Thursday, 29 July 2010

Gove on atheist free schools - missing the point?

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Speaking before the education select committee yesterday, education secretary Michael Gove suggested he would welcome the opening of atheist free schools under the new Academies Act. Referring to Richard Dawkins' remarks during a recent web chat with users of the website Mumsnet, in which he responded to a suggestion that atheists use the new legislation to set up schools by saying he liked the idea of a free-thinking school, Gove told the committee:
"One of the most striking things that I read recently was a thought from Richard Dawkins that he might want to take advantage of our education legislation to open a new school, which was set up on an explicitly atheist basis.

"It wouldn't be my choice of school, but the whole point about our education reforms is that they are, in the broad sense of the word, small 'l', liberal, that they exist to provide that greater degree of choice."
He later told reporters "If Professor Dawkins wants to set up a school we would be very interested to look at an application."

As many commentators have pointed out, the Academies Act is likely to lead to an increase in the number of schools controlled by religious organisations. With this in mind, it would appear Gove was hoping to placate critics of the legislation by effectively saying, don't worry, religious groups are going to set up schools, but you can too if you like.

But isn't Gove missing the point? When I blogged about this following Dawkins' Mumsnet chat, I tried to get a sense of what readers thought of setting up free schools in the name of non-religious philosophies, such as "atheist", "humanist" or "freethinking" (you can see reader comments here, and the results of our poll here). Opinions varied, of course, but the overall impression was one of opposition. Humanists and secularists don't, on the whole, seem to favour taking advantage of the coalition's reforms in this way. While some think it might be time to take an "if you can't beat them..." approach, many feel doing so would represent an inadvertent endorsement of a system humanists and secularists have spent years opposing.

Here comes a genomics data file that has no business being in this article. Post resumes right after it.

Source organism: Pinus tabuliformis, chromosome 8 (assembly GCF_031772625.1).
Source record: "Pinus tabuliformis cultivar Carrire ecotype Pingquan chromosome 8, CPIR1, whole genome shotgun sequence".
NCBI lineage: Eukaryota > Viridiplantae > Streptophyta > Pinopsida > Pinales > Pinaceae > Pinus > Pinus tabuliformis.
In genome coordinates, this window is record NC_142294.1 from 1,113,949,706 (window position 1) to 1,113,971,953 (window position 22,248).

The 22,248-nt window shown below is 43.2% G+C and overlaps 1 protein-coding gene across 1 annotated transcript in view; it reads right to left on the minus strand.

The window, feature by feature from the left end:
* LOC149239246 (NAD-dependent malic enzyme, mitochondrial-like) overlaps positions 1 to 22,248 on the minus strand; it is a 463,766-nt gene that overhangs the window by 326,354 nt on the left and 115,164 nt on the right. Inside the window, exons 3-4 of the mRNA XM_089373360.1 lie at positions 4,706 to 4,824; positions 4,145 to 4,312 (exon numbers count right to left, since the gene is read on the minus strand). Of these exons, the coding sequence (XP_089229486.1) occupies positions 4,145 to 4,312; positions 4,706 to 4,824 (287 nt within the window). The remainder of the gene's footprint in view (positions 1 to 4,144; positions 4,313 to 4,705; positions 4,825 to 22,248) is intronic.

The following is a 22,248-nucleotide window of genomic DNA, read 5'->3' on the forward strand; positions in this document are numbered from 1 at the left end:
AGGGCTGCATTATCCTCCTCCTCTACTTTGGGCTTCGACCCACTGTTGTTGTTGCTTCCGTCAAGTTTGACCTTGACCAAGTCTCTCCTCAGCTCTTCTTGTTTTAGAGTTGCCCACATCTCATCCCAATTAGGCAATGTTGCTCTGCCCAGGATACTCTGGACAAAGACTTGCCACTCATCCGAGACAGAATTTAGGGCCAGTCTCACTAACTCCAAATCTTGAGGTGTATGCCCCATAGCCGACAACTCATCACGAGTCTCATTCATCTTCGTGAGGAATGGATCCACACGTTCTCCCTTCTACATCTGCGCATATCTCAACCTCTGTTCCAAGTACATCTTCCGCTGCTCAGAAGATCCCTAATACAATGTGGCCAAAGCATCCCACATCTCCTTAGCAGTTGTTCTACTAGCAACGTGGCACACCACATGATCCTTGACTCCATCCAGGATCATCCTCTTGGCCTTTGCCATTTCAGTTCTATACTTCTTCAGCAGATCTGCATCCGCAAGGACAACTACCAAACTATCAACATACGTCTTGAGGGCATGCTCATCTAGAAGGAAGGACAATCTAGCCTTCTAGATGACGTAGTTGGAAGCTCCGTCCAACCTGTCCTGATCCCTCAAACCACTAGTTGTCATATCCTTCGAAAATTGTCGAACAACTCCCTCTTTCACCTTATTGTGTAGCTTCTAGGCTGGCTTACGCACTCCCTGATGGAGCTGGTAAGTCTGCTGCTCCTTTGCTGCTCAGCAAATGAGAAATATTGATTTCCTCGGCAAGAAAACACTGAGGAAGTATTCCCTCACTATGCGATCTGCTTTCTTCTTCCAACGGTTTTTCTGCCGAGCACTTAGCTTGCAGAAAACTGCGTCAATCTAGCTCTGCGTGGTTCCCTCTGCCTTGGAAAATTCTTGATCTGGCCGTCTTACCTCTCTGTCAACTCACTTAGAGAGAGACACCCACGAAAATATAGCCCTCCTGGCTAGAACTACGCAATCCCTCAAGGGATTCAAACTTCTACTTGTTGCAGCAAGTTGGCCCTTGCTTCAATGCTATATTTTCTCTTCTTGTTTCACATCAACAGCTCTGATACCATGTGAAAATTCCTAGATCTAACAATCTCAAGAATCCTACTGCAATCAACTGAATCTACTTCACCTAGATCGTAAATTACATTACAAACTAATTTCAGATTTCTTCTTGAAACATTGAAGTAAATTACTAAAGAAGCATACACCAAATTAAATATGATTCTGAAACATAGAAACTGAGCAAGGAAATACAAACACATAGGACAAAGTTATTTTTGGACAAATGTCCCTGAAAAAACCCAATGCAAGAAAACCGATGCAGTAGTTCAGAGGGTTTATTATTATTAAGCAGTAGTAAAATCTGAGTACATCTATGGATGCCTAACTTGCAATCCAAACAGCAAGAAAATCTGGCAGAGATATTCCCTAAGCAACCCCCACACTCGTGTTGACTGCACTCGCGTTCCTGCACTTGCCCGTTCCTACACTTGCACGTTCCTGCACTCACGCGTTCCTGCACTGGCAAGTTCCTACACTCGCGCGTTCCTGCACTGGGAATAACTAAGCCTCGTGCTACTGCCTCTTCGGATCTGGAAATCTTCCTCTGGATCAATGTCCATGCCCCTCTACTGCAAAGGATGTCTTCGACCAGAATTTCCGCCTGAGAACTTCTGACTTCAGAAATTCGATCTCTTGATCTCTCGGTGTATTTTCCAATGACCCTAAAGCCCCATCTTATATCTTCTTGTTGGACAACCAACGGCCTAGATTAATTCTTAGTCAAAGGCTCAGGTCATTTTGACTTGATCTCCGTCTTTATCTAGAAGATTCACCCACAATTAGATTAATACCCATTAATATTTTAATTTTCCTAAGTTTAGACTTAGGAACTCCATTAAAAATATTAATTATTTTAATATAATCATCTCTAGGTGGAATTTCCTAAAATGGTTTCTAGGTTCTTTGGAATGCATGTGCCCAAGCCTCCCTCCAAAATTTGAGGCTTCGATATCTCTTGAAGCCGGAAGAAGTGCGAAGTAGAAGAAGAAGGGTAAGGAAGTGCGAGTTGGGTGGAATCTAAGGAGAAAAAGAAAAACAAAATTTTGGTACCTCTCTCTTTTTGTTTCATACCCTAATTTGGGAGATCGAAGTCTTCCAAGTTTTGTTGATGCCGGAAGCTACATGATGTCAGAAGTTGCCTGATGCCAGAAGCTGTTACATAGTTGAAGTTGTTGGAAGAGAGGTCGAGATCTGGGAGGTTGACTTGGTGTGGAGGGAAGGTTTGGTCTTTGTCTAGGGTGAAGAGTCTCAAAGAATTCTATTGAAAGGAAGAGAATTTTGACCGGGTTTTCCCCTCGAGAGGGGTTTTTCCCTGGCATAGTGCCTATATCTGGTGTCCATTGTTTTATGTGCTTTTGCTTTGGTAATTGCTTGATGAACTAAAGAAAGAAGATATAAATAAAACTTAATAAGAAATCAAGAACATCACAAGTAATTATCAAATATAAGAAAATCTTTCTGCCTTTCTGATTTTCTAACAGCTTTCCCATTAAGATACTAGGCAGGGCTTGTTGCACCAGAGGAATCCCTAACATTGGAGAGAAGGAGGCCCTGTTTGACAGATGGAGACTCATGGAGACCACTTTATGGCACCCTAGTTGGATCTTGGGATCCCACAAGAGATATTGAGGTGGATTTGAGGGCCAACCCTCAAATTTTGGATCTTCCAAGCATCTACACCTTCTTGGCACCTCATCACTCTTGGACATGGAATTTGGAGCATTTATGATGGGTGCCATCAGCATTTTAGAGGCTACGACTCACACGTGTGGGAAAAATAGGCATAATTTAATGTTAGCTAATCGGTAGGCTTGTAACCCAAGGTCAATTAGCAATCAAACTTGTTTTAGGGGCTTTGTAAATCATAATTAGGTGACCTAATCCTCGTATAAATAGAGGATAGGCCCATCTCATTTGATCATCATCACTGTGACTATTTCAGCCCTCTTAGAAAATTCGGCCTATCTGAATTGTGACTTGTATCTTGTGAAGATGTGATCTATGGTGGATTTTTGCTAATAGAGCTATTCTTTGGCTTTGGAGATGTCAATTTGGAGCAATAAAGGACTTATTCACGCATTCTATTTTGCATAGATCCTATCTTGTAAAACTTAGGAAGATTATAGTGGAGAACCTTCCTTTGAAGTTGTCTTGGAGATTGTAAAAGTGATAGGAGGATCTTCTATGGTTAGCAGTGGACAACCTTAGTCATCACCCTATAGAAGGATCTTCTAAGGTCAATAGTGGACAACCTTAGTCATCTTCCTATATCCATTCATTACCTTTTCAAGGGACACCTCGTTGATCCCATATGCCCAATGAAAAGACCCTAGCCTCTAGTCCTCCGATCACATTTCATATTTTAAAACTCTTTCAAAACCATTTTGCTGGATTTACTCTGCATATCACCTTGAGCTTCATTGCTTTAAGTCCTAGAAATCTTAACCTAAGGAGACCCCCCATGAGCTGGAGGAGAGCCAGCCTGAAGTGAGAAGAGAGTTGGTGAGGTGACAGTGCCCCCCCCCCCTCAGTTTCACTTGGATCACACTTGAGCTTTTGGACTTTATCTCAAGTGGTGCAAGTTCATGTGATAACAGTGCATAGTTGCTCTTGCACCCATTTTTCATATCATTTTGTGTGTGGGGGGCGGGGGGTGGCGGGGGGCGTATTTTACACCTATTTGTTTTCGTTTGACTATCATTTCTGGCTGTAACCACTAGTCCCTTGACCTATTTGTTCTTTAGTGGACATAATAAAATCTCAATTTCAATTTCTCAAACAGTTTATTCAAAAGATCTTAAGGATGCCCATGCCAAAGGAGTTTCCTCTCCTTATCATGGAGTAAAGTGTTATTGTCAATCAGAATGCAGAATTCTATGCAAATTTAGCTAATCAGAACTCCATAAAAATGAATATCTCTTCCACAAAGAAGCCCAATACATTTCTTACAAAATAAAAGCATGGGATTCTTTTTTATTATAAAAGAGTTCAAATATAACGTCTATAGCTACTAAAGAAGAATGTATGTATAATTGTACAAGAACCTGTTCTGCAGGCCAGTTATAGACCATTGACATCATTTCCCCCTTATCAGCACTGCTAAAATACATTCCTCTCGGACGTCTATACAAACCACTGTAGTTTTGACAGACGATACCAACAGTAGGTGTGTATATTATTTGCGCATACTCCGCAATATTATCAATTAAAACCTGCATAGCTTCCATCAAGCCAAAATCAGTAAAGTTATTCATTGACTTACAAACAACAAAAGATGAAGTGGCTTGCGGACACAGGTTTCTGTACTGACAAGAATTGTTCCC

I think this is where I stand too – we already have a situation where, in many cases, the children of Catholic parents go to Catholic schools, the children of Church of England parents to to Church of England Schools, the children of Muslim parents go to Muslim schools, and so on. The answer, from an atheist perspective, is not to add to the problem by sending the children of atheist parents to atheist schools. We currently have an education system that encourages segregation along religious lines, and we should be campaigning for this to be replaced by a system that encourages integration. This view is summed up well by the BHA's chief executive Andrew Copson, in his response to Gove's comments yesterday:
"The BHA campaigns for totally inclusive schools for children of all faiths and none. In our view, many inclusive community schools are already more or less humanist in their ethos and values. If compulsory collective worship was ended and RE became universally objective, fair and balanced, community schools would indeed be humanist in all but name, open and accommodating to all."
I'm looking to cover this in the next issue of the magazine, so reader comments would be greatly appreciated. Where do you stand on this issue? Do you welcome Gove's comments? Should atheists now look to use the provisions of the Academies Act? Or should we oppose the idea of any school set up in the name of a particular religion or philosophy?

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